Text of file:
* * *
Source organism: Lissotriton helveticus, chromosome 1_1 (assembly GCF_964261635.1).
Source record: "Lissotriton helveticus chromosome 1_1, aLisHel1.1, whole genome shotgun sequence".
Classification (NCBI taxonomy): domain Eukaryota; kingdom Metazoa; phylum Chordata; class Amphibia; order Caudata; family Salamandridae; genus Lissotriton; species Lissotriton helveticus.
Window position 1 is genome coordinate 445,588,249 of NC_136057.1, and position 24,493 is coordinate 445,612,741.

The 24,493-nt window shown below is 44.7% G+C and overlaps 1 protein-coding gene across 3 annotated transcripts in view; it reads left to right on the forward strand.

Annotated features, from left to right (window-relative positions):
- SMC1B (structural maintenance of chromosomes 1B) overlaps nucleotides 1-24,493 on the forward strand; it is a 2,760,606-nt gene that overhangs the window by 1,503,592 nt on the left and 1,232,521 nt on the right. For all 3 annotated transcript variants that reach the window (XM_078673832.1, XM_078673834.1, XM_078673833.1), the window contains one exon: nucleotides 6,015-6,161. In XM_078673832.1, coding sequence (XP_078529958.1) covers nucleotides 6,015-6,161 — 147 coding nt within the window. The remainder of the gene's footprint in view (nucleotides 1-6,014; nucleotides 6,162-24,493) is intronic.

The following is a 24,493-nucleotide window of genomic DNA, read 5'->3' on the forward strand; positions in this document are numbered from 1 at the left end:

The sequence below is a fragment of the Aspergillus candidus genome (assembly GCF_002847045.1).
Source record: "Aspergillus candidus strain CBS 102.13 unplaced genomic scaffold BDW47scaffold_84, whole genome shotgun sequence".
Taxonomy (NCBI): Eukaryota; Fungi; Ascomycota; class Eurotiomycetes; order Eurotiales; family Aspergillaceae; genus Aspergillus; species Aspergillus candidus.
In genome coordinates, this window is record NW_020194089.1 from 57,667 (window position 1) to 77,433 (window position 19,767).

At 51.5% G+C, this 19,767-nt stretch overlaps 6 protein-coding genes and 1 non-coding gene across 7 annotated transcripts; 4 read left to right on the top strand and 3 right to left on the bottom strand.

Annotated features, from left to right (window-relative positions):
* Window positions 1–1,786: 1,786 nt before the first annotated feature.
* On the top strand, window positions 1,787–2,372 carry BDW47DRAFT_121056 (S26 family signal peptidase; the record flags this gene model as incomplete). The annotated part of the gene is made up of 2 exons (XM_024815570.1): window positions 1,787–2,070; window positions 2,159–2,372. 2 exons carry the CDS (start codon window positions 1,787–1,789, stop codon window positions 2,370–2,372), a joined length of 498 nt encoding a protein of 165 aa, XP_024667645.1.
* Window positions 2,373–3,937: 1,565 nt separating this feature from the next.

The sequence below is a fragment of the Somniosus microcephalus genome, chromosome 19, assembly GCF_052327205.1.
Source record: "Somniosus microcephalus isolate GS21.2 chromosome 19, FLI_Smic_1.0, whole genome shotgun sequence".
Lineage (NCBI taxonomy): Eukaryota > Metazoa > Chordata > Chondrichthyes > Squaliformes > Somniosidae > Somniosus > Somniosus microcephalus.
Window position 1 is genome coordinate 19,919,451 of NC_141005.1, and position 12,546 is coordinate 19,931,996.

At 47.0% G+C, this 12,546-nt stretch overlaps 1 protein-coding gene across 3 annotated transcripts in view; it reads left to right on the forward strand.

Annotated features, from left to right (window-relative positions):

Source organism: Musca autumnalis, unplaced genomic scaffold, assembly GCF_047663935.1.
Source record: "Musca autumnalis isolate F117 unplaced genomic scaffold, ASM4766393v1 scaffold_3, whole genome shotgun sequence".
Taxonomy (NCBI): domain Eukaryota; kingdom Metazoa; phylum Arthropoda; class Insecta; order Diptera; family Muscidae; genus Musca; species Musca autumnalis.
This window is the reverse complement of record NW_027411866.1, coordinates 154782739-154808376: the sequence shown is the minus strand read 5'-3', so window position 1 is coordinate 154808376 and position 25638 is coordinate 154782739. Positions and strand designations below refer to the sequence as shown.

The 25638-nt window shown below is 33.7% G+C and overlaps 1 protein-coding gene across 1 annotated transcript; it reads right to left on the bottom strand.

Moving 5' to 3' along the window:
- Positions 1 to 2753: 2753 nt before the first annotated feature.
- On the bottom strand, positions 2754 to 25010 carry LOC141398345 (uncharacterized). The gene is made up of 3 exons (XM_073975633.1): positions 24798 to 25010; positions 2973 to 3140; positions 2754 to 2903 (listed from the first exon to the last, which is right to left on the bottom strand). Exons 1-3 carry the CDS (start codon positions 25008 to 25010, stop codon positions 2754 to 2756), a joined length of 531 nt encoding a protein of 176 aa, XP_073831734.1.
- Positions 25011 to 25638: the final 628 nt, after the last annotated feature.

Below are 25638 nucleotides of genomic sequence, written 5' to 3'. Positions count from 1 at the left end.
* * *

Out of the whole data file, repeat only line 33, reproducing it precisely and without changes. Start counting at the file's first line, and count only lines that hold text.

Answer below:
Below are 25638 nucleotides of genomic sequence, written 5' to 3'. Positions count from 1 at the left end.